You should check the inventory, clean the accommodation and record its condition, as well as paying any bills or charges that are due, otherwise you may lose part or all of your deposit. Read more in Threshold’s checklist on ending a tenancy (pdf).
Utility accounts (such as electricity, water, gas and waste collection) will need to be either closed or transferred into the name of the new owners or tenants of your old home. If you are moving from rented accommodation, your landlord may ask you to transfer these services into their name. Take final readings for all metered services before you leave, so that the utility companies can issue final bills, and ensure that you have paid any waste charges that you owe.
If you are moving into a home that has been previously occupied, ask the previous owners to transfer the utility accounts into your name and to make sure that there are no outstanding waste charges. Contact the utility providers in good time to ensure that everything is connected when you move in. Take initial readings for all metered services as soon as you take possession of the premises.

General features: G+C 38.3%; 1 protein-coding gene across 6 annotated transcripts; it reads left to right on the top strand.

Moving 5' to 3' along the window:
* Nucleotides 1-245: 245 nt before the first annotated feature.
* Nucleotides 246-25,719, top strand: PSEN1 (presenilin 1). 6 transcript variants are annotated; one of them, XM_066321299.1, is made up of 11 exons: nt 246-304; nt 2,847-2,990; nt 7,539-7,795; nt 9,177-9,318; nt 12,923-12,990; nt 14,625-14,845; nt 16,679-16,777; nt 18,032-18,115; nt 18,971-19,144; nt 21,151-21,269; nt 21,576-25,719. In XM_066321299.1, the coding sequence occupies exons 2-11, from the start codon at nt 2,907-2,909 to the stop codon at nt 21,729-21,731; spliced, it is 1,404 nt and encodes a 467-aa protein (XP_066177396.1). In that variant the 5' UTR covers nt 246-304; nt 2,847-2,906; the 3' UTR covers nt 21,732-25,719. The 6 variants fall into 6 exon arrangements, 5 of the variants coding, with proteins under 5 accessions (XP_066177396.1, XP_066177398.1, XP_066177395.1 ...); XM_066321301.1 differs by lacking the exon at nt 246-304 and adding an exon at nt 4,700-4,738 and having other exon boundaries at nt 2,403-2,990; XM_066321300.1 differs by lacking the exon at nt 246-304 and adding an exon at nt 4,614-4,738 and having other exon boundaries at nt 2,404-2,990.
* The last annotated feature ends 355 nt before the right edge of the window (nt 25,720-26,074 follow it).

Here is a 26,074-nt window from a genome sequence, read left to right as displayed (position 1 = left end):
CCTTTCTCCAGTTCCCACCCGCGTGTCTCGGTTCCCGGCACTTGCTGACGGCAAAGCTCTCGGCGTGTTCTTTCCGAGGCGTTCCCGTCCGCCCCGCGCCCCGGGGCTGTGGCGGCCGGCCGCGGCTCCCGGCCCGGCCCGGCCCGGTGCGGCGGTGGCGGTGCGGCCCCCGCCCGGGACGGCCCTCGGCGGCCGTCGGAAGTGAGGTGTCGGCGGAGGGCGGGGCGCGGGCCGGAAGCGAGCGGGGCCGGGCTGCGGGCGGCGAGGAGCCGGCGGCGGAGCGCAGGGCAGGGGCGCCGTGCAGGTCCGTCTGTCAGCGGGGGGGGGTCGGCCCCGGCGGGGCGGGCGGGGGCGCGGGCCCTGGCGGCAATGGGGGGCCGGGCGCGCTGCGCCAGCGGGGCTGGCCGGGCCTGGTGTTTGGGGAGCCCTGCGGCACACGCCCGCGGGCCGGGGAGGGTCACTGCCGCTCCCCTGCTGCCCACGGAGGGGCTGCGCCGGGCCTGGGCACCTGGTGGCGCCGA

For these services, you may be able to transfer your account(s) from your previous address, depending on where you are moving and the coverage available. Check with your service provider(s) to see whether you can transfer your account(s) or whether you need to arrange for these services separately in your new home. There may be a connection fee, depending on your service provider and the type of service you require.
If you have a television, you must have a TV licence. When moving house, you should change the TV licence to your new address. You can do this online if you have your TV Reference number and PIN. Otherwise, you can contact your local TV licence records office to request a transfer, or else bring the licence to a post office with a document showing the new address and asking for your details to be updated. Your licence will be updated and re-issued to you.